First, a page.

Financial Analyst Claims New WGA Deal Will Put Writers Out Of Work As Studios Cut Film And TV Productions
Financial analyst and YouTuber Valliant Renegade reacted to the recent deal the Writers Guild of America (WGA) signed claiming it will end up putting a number of writers out of work.
The Writers Guild of America West announced they had cut a deal with the studios earlier this week writing on X, “The WGA reached a tentative agreement with the AMPTP. Today, our Negotiating Committee, WGAW Board, and WGAE Council all voted unanimously to recommend the agreement. The strike ends at 12:01 am.”
The organization also shared a link to Memorandum of Agreement between the union and the studios.
Reacting to the deal, financial analyst Valliant Renegade shared on YouTube, “The union bosses of the WGA have declared victory against Hollywood studios; meanwhile, a lot of the rank and file writers, the union members themselves are probably going to be out of work and perhaps even looking for new careers.”
He went on to explain why, “So, pretty much as we predicted or as any economics textbook could have predicted of this, if there was going to be an artificial increase in labor costs then there was going to be a necessary offset by way of production costs.”
From there Valliant Renegade cited an article by Deadline’s Nellie Andreeva who notes the studios won’t be making as many TV shows and thus there won’t be as many jobs for the writers.
Andreeva states, “Accelerated contraction, more competition, reeled-in budgets, fewer overall deals and possibly more cancellations are some of the things industry sources are preparing for.”
To that point, Andreeva quoted an anonymous executive who informed her, “No one is buying. This is the worst marketplace that I have ever experienced.”
An anonymous writer also informed her, “Across the board, what I have heard from buyers is they will be buying less and making less.”
Another anonymous studio executive also stated, “The strike just sped up the inevitable pullback; I suspect everybody will be doing less.”
While Andreeva cited a number of anonymous sources. The Walt Disney Company CEO Bob Iger and Marvel Studios President Kevin Feige have made it abundantly clear they are cutting back the amount of shows and movies they plan on producing in order to cut costs.
Needham financial analyst reported that Iger and Disney plan to “lower output by Marvel Studios and lower the cost per unit” after attending an investor event at Walt Disney World earlier this month.
Earlier this year, during The Walt Disney Company’s Q1 FY 23 Earings Results call, Iger stated, “We have to be better at curating the Disney, and the Pixar, and the Marvel, and the Star Wars of it all.”
He added, “And, of course, reduce costs on everything that we make. While we are extremely what’s proud on the screen, it’s gotten to a point where it’s extraordinarily expensive. We want all the quality. We want the quality on the screen, but we have to look at what they cost us.”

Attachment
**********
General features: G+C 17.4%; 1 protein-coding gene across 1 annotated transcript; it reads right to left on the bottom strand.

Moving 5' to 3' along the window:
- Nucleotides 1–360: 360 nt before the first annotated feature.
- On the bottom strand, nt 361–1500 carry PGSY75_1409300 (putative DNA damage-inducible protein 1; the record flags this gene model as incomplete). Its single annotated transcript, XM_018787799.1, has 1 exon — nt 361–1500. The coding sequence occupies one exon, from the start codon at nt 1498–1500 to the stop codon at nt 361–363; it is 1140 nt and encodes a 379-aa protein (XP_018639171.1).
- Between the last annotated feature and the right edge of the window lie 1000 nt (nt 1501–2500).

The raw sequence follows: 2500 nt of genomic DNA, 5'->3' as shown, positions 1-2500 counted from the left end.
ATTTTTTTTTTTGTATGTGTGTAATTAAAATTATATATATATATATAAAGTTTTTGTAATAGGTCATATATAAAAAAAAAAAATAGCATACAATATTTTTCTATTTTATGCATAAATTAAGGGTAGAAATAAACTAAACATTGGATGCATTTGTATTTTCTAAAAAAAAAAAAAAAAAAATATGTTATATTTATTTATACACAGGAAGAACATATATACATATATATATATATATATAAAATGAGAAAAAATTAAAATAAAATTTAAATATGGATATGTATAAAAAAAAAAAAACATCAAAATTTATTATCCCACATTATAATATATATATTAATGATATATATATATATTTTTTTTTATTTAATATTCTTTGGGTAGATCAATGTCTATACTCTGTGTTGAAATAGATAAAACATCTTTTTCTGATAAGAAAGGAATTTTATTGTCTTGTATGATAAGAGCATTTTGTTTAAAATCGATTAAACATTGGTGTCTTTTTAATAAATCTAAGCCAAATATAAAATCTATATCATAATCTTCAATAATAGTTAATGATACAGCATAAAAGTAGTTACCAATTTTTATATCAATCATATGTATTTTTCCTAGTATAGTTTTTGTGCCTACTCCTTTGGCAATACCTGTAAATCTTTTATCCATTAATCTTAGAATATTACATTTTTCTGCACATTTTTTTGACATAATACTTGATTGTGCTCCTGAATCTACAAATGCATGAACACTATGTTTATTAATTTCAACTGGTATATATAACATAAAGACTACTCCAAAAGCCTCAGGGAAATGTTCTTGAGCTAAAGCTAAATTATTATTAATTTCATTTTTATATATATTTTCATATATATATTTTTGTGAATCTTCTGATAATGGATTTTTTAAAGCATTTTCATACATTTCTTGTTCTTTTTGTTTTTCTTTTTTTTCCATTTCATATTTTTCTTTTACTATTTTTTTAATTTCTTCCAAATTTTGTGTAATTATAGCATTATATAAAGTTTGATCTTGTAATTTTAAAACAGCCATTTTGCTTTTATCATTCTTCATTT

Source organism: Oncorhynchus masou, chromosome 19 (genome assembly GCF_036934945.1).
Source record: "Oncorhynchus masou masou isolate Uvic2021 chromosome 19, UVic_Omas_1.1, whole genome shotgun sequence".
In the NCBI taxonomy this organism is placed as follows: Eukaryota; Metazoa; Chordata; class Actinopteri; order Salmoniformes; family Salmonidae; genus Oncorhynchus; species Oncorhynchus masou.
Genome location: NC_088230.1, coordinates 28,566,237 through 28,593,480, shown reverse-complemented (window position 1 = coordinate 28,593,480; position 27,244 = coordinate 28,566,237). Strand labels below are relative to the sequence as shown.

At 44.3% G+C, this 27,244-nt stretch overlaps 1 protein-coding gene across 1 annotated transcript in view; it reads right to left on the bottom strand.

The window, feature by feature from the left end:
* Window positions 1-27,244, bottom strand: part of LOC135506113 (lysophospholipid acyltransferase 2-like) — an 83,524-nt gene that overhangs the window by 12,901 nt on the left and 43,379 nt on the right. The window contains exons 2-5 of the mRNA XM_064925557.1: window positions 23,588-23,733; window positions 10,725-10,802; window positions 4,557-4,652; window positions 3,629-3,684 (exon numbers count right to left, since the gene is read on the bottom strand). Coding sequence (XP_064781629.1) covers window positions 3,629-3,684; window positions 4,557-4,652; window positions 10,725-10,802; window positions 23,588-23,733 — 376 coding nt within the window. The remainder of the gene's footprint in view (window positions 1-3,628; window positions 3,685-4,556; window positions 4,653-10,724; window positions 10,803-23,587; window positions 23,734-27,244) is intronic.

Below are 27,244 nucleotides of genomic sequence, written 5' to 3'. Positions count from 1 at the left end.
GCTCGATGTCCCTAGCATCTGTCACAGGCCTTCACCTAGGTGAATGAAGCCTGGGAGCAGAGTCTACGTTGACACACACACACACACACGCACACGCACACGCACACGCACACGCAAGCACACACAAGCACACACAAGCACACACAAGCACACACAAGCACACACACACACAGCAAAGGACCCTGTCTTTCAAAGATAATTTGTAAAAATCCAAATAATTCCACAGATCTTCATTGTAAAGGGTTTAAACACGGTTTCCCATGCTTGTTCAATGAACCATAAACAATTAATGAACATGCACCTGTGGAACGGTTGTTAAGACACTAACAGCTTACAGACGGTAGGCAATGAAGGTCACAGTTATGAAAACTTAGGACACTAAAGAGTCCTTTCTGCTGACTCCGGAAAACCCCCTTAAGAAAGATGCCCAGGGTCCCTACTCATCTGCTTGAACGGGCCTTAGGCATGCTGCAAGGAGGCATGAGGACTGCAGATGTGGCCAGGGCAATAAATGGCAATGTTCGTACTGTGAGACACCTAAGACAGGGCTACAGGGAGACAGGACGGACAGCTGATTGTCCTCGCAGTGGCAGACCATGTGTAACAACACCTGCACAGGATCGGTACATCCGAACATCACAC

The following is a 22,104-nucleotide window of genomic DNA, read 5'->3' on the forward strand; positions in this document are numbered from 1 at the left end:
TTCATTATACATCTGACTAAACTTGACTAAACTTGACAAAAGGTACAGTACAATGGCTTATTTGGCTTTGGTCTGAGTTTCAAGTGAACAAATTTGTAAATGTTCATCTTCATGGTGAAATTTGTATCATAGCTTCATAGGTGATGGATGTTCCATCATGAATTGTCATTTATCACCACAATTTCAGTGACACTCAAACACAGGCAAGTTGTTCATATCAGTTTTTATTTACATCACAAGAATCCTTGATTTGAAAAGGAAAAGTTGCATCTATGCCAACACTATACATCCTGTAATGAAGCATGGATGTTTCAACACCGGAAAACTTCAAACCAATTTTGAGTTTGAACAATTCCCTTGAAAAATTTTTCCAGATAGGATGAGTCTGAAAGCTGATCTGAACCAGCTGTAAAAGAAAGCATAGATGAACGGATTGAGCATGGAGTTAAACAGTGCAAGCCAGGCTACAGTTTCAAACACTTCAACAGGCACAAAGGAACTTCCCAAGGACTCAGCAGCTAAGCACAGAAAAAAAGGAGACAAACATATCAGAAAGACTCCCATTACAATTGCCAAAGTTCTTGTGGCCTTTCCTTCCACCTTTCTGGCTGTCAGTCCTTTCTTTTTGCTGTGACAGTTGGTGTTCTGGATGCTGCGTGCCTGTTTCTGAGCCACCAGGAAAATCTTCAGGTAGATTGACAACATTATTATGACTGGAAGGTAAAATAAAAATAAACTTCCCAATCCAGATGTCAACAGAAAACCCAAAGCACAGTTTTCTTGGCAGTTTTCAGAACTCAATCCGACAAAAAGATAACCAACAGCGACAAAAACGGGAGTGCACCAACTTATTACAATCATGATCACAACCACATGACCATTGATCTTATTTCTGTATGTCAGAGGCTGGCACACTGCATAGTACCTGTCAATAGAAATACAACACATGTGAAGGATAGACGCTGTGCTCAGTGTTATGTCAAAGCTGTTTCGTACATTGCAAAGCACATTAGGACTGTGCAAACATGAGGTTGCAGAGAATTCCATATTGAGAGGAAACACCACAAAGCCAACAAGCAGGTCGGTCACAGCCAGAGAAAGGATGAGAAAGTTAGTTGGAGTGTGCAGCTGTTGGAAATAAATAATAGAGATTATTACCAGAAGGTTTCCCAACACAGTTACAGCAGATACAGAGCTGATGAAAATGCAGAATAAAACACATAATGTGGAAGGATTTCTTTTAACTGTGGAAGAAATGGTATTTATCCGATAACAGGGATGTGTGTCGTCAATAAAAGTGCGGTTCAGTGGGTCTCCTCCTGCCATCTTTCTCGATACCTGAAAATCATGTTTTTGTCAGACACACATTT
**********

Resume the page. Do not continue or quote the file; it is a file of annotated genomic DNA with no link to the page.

Feige told Entertainment Weekly in February, “We want Marvel Studios and the MCU projects to really stand out and stand above. So, people will see that as we get further into Phase 5 and 6. The pace at which we’re putting out the Disney+ shows will change so they can each get a chance to shine.”
When asked if he would be spacing them out or putting out fewer shows per year, he responded, “Both, I think.”
Later in the interview he would reveal, “I think when we are doing about eight projects a year — and again, I said this is going to shift a little bit — they all have to be different. They all have to stand apart and stand alone and be different from one another.”
It’s not just The Walt Disney Company, Bloomberg reported in March that Netflix would begin cutting back the numbers of films it produced. The outlet’s Lucas Shaw reported, “Film chief Scott Stuber is attempting to scale back the company’s output so that he can ensure more of the titles are of high quality.”
The report came as Netflix centralized a number of its film production departments and let go of executives Lisa Nishimura and Ian Bricke.
In July, Bloomberg’s Shaw also reported that Amazon began looking at cost cutting measures for its Prime Video productions.
He claimed, “[Amazon CEO Andy] Jassy is now trying to get a better handle on why specific shows cost what they do, based on conversations with more than a dozen different people who either work at Amazon or have worked with the company on projects.”
In fact, just a couple of months after this report, Prime Video scrapped the second season of Peripheral despite previously announcing it had been greenlit.
Valliant Renegade then surmised, “And there you have it folks, Economics 101 as I mentioned earlier. When you artificially increase the price of labor beyond what the market can bear then the market is going to respond by producing less market, or the market is going to have to charge higher rates for that product in order to make up the artificial cost increase.”
“And what’s the one thing that Hollywood really can’t do right now? Charge advertisers more. Why? Because they’ve already been in an advertising slump for the last 12 months,” he elaborated.
Valliant Renegade concluded, “When it comes to strikes the unions always win. And I don’t mean the members. The union bosses always win and the members, perhaps, many of them have already signed their own career death warrants.”
What do you make of Valliant Renegade’s analysis that the WGA deal will put writers out of work?